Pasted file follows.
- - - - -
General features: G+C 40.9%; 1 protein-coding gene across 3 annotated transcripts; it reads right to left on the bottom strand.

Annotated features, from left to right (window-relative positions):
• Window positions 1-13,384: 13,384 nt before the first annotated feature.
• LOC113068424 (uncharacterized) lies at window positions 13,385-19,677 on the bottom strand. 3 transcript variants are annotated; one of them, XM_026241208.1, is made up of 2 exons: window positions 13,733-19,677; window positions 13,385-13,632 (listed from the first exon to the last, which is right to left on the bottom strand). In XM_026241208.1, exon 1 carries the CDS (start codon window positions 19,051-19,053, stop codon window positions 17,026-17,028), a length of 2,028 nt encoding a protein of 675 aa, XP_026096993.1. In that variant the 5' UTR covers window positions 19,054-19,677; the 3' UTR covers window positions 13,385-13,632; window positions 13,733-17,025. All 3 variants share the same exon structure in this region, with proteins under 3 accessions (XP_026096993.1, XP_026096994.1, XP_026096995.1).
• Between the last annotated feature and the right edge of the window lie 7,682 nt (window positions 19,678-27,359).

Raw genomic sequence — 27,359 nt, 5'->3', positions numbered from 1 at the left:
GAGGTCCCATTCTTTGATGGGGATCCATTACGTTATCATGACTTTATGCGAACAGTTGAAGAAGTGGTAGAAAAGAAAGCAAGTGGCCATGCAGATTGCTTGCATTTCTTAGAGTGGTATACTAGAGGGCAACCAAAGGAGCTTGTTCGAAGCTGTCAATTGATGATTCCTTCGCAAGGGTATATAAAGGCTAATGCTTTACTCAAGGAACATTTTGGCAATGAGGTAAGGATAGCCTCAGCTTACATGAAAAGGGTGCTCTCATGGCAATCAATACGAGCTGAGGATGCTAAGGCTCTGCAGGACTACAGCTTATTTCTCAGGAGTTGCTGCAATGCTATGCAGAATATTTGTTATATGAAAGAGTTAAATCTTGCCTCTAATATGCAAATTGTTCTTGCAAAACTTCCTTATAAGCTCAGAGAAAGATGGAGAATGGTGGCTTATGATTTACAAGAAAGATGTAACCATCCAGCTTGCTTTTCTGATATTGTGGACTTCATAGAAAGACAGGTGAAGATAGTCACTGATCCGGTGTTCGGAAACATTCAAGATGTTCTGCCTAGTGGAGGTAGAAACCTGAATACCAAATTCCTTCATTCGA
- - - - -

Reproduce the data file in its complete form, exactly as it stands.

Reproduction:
General features: G+C 40.9%; 1 protein-coding gene across 3 annotated transcripts; it reads right to left on the bottom strand.

Annotated features, from left to right (window-relative positions):
• Window positions 1-13,384: 13,384 nt before the first annotated feature.
• LOC113068424 (uncharacterized) lies at window positions 13,385-19,677 on the bottom strand. 3 transcript variants are annotated; one of them, XM_026241208.1, is made up of 2 exons: window positions 13,733-19,677; window positions 13,385-13,632 (listed from the first exon to the last, which is right to left on the bottom strand). In XM_026241208.1, exon 1 carries the CDS (start codon window positions 19,051-19,053, stop codon window positions 17,026-17,028), a length of 2,028 nt encoding a protein of 675 aa, XP_026096993.1. In that variant the 5' UTR covers window positions 19,054-19,677; the 3' UTR covers window positions 13,385-13,632; window positions 13,733-17,025. All 3 variants share the same exon structure in this region, with proteins under 3 accessions (XP_026096993.1, XP_026096994.1, XP_026096995.1).
• Between the last annotated feature and the right edge of the window lie 7,682 nt (window positions 19,678-27,359).

Raw genomic sequence — 27,359 nt, 5'->3', positions numbered from 1 at the left:
GAGGTCCCATTCTTTGATGGGGATCCATTACGTTATCATGACTTTATGCGAACAGTTGAAGAAGTGGTAGAAAAGAAAGCAAGTGGCCATGCAGATTGCTTGCATTTCTTAGAGTGGTATACTAGAGGGCAACCAAAGGAGCTTGTTCGAAGCTGTCAATTGATGATTCCTTCGCAAGGGTATATAAAGGCTAATGCTTTACTCAAGGAACATTTTGGCAATGAGGTAAGGATAGCCTCAGCTTACATGAAAAGGGTGCTCTCATGGCAATCAATACGAGCTGAGGATGCTAAGGCTCTGCAGGACTACAGCTTATTTCTCAGGAGTTGCTGCAATGCTATGCAGAATATTTGTTATATGAAAGAGTTAAATCTTGCCTCTAATATGCAAATTGTTCTTGCAAAACTTCCTTATAAGCTCAGAGAAAGATGGAGAATGGTGGCTTATGATTTACAAGAAAGATGTAACCATCCAGCTTGCTTTTCTGATATTGTGGACTTCATAGAAAGACAGGTGAAGATAGTCACTGATCCGGTGTTCGGAAACATTCAAGATGTTCTGCCTAGTGGAGGTAGAAACCTGAATACCAAATTCCTTCATTCGA